|SCIENCE AND SPIRITUALITY: SECTION V
|In asking for a scientific proof of the statements made by scriptures, seers and saints, we are slipping into a trap. Remember we said earlier that the eye cannot corroborate the decibel value of the noise the ear heard nor can the ear corroborate the colour of what the eye recognised. So also, by asking for 'scientific proof' in the SAstra of the Inner Self we are looking for the answer in the wrong direction. Before proceeding further let us first clear a cobweb of misunderstanding which plague the conscience of many a votary of science regarding religion and spirituality.|
|Certainly a scientist must be on guard against
the superficial view, exaggerated emphasis,
imprecise statement, unsound premise,
unreported fact, fallacious reasoning,
and distorted picture of facts and things.
But while guarding against such unscientific practices
the scientist should not fall into the same error as
the religious fanatic or fundamentalist
who doggedly clings to his dogma.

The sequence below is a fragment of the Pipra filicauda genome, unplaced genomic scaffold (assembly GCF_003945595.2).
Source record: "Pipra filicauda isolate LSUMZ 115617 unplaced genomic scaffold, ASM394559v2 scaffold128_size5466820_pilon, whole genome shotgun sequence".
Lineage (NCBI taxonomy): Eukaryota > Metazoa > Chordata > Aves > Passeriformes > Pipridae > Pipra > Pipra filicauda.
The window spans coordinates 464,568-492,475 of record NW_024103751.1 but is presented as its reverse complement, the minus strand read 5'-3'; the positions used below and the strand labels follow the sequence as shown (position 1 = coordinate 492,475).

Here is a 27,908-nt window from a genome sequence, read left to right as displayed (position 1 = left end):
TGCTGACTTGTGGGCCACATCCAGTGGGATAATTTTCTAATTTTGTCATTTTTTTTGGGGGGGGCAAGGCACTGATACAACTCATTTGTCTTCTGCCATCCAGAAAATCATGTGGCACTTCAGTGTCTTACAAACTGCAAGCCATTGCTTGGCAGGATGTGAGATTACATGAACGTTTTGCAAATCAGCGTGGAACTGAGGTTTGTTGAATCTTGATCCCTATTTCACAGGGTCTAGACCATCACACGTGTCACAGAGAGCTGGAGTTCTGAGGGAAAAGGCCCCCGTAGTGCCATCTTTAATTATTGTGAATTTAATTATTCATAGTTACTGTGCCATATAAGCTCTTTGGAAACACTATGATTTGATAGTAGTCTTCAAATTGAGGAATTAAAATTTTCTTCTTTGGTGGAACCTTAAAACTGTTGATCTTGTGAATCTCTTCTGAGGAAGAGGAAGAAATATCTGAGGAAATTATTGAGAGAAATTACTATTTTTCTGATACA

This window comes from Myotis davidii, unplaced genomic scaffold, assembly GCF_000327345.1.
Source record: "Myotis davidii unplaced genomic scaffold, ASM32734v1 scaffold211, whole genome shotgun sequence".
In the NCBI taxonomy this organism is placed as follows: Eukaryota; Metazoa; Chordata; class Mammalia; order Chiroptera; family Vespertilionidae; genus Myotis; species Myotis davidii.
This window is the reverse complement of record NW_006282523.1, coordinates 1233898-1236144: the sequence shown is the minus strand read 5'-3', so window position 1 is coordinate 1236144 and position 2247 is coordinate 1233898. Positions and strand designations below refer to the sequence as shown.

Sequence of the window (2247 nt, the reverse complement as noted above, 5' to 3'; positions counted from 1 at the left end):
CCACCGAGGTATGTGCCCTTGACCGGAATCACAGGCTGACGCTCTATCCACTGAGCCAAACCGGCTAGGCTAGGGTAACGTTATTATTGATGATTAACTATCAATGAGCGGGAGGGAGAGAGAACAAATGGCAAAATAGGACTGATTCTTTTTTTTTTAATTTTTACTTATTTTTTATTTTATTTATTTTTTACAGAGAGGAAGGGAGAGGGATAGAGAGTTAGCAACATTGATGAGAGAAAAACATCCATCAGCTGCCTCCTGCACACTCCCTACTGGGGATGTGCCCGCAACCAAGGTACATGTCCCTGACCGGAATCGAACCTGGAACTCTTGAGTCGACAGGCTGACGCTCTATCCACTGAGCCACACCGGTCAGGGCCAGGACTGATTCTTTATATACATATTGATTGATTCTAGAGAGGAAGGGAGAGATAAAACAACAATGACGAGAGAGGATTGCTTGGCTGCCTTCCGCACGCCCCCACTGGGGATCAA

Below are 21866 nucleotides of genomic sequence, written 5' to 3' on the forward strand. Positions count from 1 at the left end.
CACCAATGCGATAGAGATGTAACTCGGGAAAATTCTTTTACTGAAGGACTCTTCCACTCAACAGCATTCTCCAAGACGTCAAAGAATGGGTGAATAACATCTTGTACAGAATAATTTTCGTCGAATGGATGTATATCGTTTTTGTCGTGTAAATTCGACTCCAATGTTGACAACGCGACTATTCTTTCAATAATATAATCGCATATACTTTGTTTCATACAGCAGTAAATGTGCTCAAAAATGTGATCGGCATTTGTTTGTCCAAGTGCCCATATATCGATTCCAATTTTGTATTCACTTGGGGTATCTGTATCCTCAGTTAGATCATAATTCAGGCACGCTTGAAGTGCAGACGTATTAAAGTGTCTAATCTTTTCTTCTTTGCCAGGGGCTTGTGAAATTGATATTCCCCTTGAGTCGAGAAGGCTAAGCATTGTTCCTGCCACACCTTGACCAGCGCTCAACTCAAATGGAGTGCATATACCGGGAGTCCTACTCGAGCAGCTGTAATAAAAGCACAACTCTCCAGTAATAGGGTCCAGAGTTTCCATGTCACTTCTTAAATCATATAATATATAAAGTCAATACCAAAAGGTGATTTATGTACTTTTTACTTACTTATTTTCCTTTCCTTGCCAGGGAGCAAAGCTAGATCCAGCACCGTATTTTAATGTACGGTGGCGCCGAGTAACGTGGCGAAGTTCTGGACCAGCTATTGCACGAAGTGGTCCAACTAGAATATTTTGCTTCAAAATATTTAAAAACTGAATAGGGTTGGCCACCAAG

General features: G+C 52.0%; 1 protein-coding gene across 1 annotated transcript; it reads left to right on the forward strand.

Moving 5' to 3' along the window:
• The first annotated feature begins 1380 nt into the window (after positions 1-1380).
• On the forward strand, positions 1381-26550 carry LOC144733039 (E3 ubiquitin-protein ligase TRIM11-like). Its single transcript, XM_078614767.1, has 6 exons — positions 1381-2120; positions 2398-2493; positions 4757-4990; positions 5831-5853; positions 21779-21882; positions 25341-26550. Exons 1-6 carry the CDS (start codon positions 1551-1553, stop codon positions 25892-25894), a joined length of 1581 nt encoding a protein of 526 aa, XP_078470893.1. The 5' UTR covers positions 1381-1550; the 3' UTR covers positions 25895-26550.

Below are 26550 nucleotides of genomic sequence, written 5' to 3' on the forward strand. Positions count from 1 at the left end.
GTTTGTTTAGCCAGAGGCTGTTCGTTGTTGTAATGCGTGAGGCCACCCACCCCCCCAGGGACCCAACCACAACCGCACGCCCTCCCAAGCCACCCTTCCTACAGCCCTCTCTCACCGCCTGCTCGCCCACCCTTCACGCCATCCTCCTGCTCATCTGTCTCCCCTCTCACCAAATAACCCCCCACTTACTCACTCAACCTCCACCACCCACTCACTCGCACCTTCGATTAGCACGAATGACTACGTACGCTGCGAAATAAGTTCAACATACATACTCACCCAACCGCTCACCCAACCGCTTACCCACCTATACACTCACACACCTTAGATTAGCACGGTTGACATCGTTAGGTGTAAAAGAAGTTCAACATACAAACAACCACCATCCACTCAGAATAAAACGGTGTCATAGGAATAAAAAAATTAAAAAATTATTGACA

|Science versus Spirituality|
|When a mystic, religious orotherwise, reports his experience which from our scientific viewpoint and by scientific methodology, is not amenable for verification, we should as true scientists be able to accept that there could be things which we cannot explain scientifically. This is the humility which Science has all along been teaching us through its characteristic feature of raising more new unanswered problems every time we seem to have answered an existing problem. This is not to say we are explaining away the 'contradictions' between science and religion by use of big words and big talk. Religion is not, as we said earlier, just rites, rituals and miracles, though these figure prominently in all popular practices of religion. The thesis here is that though we may be apparently confronted with contradictions, if we look at the foundations or axioms from which the different conclusions of Science and Spirituality were arrived at, they can be seen to belong to two independent frameworks and so they are not logical contradictions of each other.|
|February 1, 1999|
|Copyright Ó V. Krishnamurthy|